March 15, 2010 in This Week in Roosevelt History | Tags: ER, FDR | by fdrlibrary | Comments closed

March 17, 1905: FDR and ER are married in New York City by President Theodore Roosevelt.

Franklin and Eleanor Roosevelt at “Algonac” in Newburgh, NY.
May 7, 1905
FDR Library Photo Collection. NPx 63-536.

Franklin and Eleanor Roosevelt pictured shortly after their marriage in March 1905.
March 1905
FDR Library Photo Collection. NPx 62-41.


The First Lady

Upon moving to the White House in 1933, Eleanor Roosevelt informed the nation that they should not expect their new first lady to be a symbol of elegance, but rather "plain, ordinary Mrs. Roosevelt." Despite this disclaimer, she showed herself to be an extraordinary First Lady.

In 1933, Mrs. Roosevelt became the first, First Lady to hold her own press conference. In an attempt to afford equal time to women--who were traditionally barred from presidential press conferences--she allowed only female reporters to attend. In 1939, the Daughters of the American Revolution (DAR) refused to allow Marion Anderson, an African American singer, to perform in their auditorium. In protest, Mrs. Roosevelt resigned her membership in the DAR.

Throughout Franklin D. Roosevelt's presidency, Eleanor traveled extensively around the nation, visiting relief projects, surveying working and living conditions, and then reporting her observations to the President. She was called "the President's eyes, ears and legs" and provided objective information to her husband. When the Japanese attacked Pearl Harbor and the United States entered WWII, Mrs. Roosevelt made certain that the President did not abandon the goals he had put forth in the New Deal. She also exercised her own political and social influence

She became an advocate of the rights and needs of the poor, of minorities, and of the disadvantaged. The public was drawn in by the First Lady's exploits and adventures which she recounted in her daily syndicated column, "My Day". She began writing the column in 1935 and continued until her death in 1962.

During the war, she served as Assistant Director of Civilian Defense from 1941 to 1942 and she visited England and the South Pacific to foster good will among the Allies and to boost the morale of U.S. servicemen overseas.


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When was Eleanor Roosevelt born?
Eleanor Roosevelt was born October 11, 1884 in New York City.

Who were Eleanor's parents?
Eleanor's parents were Elliott and Anna Hall Roosevelt. Elliott was the younger brother of Theodore "Teddy" Roosevelt, the twenty-sixth President of the United States. Anna Hall was descended from the Livingston family. The Livingstons, an old Hudson River family, played an important role in the formation of the new republic: one Livingston administered the oath of office to George Washington, another signed the Declaration of Independence, still another became a Supreme Court justice.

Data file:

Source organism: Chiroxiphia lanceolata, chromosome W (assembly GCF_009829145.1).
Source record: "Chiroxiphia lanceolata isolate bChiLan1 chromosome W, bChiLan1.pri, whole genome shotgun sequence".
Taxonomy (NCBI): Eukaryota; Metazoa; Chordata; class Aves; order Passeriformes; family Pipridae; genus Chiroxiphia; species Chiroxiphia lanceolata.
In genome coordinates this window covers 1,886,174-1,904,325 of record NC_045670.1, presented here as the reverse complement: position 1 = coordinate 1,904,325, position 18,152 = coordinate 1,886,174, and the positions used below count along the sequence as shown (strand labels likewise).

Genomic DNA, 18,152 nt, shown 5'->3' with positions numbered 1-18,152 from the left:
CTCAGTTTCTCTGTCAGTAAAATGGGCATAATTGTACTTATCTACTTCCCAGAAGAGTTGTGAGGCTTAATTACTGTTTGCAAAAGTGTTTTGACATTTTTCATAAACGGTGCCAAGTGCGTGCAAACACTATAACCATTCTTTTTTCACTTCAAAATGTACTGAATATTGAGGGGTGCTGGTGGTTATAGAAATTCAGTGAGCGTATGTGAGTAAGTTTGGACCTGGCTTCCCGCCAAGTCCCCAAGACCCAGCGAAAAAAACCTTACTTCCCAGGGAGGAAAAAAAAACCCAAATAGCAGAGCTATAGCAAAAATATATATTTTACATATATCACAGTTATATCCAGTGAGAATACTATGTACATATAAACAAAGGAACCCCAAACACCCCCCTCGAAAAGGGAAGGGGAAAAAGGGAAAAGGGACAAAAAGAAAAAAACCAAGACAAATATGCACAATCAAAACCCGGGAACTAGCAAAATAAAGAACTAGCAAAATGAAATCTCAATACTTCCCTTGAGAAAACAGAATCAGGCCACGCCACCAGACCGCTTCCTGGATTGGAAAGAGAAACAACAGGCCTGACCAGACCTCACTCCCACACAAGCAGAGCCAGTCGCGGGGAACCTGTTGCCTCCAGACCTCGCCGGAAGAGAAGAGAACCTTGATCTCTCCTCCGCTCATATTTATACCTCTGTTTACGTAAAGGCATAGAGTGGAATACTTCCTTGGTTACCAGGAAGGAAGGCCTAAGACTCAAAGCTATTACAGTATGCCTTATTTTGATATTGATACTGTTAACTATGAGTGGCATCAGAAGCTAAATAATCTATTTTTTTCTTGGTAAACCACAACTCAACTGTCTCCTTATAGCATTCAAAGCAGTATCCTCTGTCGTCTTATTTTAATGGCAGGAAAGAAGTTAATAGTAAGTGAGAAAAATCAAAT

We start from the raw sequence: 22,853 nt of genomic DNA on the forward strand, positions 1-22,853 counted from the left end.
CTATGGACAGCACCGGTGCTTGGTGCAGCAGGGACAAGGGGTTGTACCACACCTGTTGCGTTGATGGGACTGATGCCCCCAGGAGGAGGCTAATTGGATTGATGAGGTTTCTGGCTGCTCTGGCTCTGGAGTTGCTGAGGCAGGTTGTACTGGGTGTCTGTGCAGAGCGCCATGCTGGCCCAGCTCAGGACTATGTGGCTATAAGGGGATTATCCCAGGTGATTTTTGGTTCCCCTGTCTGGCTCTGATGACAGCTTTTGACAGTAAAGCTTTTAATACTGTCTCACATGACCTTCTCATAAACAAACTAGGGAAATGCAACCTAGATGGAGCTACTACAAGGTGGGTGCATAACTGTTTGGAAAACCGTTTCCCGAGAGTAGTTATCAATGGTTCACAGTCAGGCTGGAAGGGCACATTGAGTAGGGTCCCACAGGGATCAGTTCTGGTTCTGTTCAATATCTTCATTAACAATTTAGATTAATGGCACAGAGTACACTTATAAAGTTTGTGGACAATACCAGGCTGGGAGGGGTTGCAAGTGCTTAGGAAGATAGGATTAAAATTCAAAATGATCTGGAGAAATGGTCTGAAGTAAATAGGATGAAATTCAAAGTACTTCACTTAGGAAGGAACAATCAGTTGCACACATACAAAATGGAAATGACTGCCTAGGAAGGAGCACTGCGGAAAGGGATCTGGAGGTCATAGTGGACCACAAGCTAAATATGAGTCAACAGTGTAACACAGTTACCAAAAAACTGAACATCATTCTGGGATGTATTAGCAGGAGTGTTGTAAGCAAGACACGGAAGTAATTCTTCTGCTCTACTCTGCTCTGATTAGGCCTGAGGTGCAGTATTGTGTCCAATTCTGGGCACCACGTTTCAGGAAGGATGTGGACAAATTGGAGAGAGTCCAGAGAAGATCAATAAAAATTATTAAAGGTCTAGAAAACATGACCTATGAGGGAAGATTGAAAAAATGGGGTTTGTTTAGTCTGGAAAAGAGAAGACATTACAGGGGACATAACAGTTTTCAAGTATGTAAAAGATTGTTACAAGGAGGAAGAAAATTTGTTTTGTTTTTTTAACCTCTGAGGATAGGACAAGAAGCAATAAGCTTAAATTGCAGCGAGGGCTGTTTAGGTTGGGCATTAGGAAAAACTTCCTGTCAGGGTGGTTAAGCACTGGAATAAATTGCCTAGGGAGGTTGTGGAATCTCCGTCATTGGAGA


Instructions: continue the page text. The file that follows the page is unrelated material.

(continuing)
Was Eleanor an only child?
No. Eleanor had two brothers Elliott Roosevelt (1889-1893) and Gracie Hall Roosevelt (1891-1941), who was known as Hall. A few months after their mother's death in 1892 both boys contracted scarlet fever. Hall recovered, but Elliott did not.

When did Eleanor's parents die?
Eleanor's mother died of diphtheria following an operation on December 7, 1892, when Eleanor was eight years old. Her father died on August 14, 1894, less than two years later when Eleanor was not quite ten years old.

Where did Eleanor go to school?
After her mother's death, Eleanor went to live with her grandmother, Mrs. Valentine G. Hall, in Tivoli, New York. She was educated by private tutors until the age of 15, when she traveled to England to attend Allenswood, a preparatory school for girls run by a progressive headmistress, Marie Souvestre. Eleanor was very studious but also very popular at Allenswood and many believe that she gained much self-confidence during her time there. She later wrote that Marie Souvestre was an important role model and perhaps one of the most influential people in Eleanor's life.

What sport did Eleanor participate in at Allenswood?
Eleanor played varsity field hockey.

Did Eleanor go to college?
No, but Allenswood provided a serious collegiate environment with high scholastic standards.

What did Eleanor do after her coming out party?
After her debut into New York society, Eleanor found herself caught in a whirl of debutante parties, an ordeal she later termed "utter agony." The following year Eleanor turned to other acceptable activities for young socialites, joining the Junior League and teaching calisthenics and dancing to the children at the Rivington Street Settlement House in New York City's Lower East Side. She also became a member of the Consumers League, participating in the investigation of sweatshops in the city.

Could Eleanor dance?
Eleanor was an excellent dancer. The Eleanor Roosevelt Reel was named in her honor.

What people influenced Eleanor's life?
In a 1951 Look Magazine article, Eleanor Roosevelt listed seven people who, in her estimation, shaped her life. The first two were her father and mother: her father provided her love and reassurance, and her mother gave her the unattainable goal of perfection. Madame Marie Souvestre, headmistress and a teacher at Allenswood School, gave her a sense of confidence, and her Aunt Pussie (Mrs. W. Forbes Morgan) taught her discipline.

But, she said, it was the personalities of her husband and her mother-in-law that exerted the greatest influence on her development. It was their influence that made her "develop willy-nilly into an individual." Lastly, Louis Howe, her husband's political advisor, pushed her into taking an interest in politics.